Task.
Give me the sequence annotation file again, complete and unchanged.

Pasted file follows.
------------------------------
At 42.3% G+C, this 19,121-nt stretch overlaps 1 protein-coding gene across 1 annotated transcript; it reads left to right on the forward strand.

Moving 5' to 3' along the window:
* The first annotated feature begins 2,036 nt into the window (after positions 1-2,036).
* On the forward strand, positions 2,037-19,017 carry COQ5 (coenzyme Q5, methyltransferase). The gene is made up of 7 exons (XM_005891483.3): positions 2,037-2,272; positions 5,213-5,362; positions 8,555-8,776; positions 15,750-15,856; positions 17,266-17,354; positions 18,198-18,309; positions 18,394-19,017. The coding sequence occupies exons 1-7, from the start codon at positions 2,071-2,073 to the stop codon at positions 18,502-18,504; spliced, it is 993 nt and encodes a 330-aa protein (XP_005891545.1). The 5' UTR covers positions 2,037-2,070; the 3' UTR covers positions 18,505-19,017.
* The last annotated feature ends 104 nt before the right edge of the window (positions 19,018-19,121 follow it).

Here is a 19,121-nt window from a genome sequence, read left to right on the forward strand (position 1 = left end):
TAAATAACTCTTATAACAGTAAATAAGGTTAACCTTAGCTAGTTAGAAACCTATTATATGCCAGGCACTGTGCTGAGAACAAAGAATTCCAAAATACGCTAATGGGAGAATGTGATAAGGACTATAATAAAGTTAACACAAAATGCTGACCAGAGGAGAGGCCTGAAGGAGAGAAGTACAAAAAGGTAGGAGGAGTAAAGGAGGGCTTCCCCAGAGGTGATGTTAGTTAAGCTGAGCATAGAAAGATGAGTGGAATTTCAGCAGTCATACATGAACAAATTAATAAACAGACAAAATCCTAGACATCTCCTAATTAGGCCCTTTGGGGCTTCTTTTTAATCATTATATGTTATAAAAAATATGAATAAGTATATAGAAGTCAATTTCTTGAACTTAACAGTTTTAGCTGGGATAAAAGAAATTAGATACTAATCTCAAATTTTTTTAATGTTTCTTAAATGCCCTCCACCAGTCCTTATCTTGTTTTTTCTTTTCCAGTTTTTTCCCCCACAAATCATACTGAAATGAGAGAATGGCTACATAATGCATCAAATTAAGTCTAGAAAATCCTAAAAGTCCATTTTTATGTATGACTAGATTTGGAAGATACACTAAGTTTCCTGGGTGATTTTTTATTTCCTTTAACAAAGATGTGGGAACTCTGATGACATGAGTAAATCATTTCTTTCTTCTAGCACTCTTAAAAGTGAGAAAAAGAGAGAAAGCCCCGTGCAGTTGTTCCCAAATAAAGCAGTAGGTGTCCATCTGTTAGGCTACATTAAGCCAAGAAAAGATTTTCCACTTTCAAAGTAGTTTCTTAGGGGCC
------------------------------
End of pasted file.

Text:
At 42.3% G+C, this 19,121-nt stretch overlaps 1 protein-coding gene across 1 annotated transcript; it reads left to right on the forward strand.

Moving 5' to 3' along the window:
* The first annotated feature begins 2,036 nt into the window (after positions 1-2,036).
* On the forward strand, positions 2,037-19,017 carry COQ5 (coenzyme Q5, methyltransferase). The gene is made up of 7 exons (XM_005891483.3): positions 2,037-2,272; positions 5,213-5,362; positions 8,555-8,776; positions 15,750-15,856; positions 17,266-17,354; positions 18,198-18,309; positions 18,394-19,017. The coding sequence occupies exons 1-7, from the start codon at positions 2,071-2,073 to the stop codon at positions 18,502-18,504; spliced, it is 993 nt and encodes a 330-aa protein (XP_005891545.1). The 5' UTR covers positions 2,037-2,070; the 3' UTR covers positions 18,505-19,017.
* The last annotated feature ends 104 nt before the right edge of the window (positions 19,018-19,121 follow it).

Here is a 19,121-nt window from a genome sequence, read left to right on the forward strand (position 1 = left end):
TAAATAACTCTTATAACAGTAAATAAGGTTAACCTTAGCTAGTTAGAAACCTATTATATGCCAGGCACTGTGCTGAGAACAAAGAATTCCAAAATACGCTAATGGGAGAATGTGATAAGGACTATAATAAAGTTAACACAAAATGCTGACCAGAGGAGAGGCCTGAAGGAGAGAAGTACAAAAAGGTAGGAGGAGTAAAGGAGGGCTTCCCCAGAGGTGATGTTAGTTAAGCTGAGCATAGAAAGATGAGTGGAATTTCAGCAGTCATACATGAACAAATTAATAAACAGACAAAATCCTAGACATCTCCTAATTAGGCCCTTTGGGGCTTCTTTTTAATCATTATATGTTATAAAAAATATGAATAAGTATATAGAAGTCAATTTCTTGAACTTAACAGTTTTAGCTGGGATAAAAGAAATTAGATACTAATCTCAAATTTTTTTAATGTTTCTTAAATGCCCTCCACCAGTCCTTATCTTGTTTTTTCTTTTCCAGTTTTTTCCCCCACAAATCATACTGAAATGAGAGAATGGCTACATAATGCATCAAATTAAGTCTAGAAAATCCTAAAAGTCCATTTTTATGTATGACTAGATTTGGAAGATACACTAAGTTTCCTGGGTGATTTTTTATTTCCTTTAACAAAGATGTGGGAACTCTGATGACATGAGTAAATCATTTCTTTCTTCTAGCACTCTTAAAAGTGAGAAAAAGAGAGAAAGCCCCGTGCAGTTGTTCCCAAATAAAGCAGTAGGTGTCCATCTGTTAGGCTACATTAAGCCAAGAAAAGATTTTCCACTTTCAAAGTAGTTTCTTAGGGGCC